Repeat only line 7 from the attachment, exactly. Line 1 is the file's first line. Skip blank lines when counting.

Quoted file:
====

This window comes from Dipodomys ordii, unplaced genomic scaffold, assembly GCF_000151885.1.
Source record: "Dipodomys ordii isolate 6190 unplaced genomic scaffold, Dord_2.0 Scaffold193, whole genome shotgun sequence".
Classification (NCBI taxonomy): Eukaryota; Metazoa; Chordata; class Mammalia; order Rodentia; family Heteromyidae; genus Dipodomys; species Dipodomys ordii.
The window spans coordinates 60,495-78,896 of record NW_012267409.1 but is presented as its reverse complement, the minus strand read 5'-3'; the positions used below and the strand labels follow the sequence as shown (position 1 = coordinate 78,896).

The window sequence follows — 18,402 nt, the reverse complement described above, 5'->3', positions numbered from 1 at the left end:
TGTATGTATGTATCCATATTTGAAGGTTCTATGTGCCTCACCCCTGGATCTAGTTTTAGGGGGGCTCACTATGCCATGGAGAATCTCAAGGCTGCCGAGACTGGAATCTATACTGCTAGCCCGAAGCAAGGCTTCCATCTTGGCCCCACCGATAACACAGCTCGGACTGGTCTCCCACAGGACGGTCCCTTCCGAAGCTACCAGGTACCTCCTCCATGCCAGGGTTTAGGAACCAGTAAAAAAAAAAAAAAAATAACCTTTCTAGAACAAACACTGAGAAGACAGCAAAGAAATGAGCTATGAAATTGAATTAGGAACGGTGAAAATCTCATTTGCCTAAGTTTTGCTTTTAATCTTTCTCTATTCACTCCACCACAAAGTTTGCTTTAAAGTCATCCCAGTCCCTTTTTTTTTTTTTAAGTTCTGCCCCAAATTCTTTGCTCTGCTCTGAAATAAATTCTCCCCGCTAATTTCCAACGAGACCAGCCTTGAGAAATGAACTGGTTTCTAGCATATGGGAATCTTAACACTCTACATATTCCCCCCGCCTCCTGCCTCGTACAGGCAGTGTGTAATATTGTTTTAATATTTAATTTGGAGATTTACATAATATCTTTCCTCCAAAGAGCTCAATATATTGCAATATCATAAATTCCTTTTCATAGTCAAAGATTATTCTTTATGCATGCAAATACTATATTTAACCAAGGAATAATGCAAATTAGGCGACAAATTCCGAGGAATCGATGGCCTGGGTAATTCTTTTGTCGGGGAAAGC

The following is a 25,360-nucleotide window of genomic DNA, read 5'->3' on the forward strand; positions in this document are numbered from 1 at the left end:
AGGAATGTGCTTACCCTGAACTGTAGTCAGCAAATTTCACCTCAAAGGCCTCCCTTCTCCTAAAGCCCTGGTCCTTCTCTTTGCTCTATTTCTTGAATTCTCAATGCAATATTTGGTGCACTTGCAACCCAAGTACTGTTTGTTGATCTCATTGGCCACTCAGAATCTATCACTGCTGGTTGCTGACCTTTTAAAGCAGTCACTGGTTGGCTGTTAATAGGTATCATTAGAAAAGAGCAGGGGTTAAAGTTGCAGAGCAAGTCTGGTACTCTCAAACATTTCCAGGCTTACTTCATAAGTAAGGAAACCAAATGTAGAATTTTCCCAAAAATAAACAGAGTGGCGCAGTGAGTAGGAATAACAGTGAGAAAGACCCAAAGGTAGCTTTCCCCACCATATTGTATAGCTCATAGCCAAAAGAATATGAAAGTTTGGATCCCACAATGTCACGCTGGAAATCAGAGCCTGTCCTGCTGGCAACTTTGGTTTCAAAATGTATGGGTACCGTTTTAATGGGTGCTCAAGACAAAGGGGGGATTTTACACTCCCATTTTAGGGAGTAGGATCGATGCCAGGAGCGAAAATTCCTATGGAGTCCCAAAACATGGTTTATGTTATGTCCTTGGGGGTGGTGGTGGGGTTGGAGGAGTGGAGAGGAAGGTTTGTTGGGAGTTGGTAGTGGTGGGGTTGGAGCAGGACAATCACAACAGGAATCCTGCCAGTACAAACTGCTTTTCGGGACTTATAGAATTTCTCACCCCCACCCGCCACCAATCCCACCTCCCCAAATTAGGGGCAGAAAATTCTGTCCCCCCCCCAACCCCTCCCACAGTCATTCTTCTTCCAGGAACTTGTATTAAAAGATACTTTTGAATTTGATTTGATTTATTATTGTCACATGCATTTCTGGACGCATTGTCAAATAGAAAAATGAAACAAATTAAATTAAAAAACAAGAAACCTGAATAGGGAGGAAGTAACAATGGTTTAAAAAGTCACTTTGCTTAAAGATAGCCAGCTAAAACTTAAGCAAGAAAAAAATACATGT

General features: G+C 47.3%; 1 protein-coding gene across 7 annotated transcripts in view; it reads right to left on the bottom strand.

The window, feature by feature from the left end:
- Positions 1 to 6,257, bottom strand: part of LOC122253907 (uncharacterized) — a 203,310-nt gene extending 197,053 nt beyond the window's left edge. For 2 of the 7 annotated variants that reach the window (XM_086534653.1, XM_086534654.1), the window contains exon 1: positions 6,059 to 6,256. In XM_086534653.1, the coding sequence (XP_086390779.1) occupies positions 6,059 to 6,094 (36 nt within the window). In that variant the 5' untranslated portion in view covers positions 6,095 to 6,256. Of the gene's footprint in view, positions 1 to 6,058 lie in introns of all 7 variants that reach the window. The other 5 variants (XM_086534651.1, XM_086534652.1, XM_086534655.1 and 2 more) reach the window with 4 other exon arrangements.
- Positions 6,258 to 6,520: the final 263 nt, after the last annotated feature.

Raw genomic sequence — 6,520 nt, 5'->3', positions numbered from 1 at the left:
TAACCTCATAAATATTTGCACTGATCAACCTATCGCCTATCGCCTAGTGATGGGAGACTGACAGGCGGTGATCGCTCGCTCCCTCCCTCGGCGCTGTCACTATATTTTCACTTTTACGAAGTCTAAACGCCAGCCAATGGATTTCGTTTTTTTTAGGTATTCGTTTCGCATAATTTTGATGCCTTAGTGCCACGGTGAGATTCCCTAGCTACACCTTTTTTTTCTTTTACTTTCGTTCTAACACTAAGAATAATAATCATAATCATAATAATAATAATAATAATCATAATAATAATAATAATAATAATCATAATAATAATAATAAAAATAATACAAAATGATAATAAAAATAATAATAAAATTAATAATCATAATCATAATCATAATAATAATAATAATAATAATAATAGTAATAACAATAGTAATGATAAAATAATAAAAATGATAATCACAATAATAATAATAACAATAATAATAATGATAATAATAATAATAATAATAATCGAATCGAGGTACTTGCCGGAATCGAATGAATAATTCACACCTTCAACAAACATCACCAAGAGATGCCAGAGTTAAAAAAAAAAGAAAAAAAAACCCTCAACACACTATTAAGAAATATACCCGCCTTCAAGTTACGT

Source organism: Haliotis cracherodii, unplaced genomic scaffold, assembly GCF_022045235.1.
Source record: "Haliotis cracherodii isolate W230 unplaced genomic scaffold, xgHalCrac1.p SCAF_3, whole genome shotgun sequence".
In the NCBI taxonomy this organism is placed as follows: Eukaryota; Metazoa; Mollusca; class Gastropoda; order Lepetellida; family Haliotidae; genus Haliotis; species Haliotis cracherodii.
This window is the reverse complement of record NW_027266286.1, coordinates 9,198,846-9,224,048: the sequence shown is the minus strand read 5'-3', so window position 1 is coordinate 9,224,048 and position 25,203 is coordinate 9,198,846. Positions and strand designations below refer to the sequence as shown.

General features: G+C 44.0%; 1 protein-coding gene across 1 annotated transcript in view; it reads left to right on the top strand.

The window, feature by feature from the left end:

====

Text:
The following is a 25,360-nucleotide window of genomic DNA, read 5'->3' on the forward strand; positions in this document are numbered from 1 at the left end: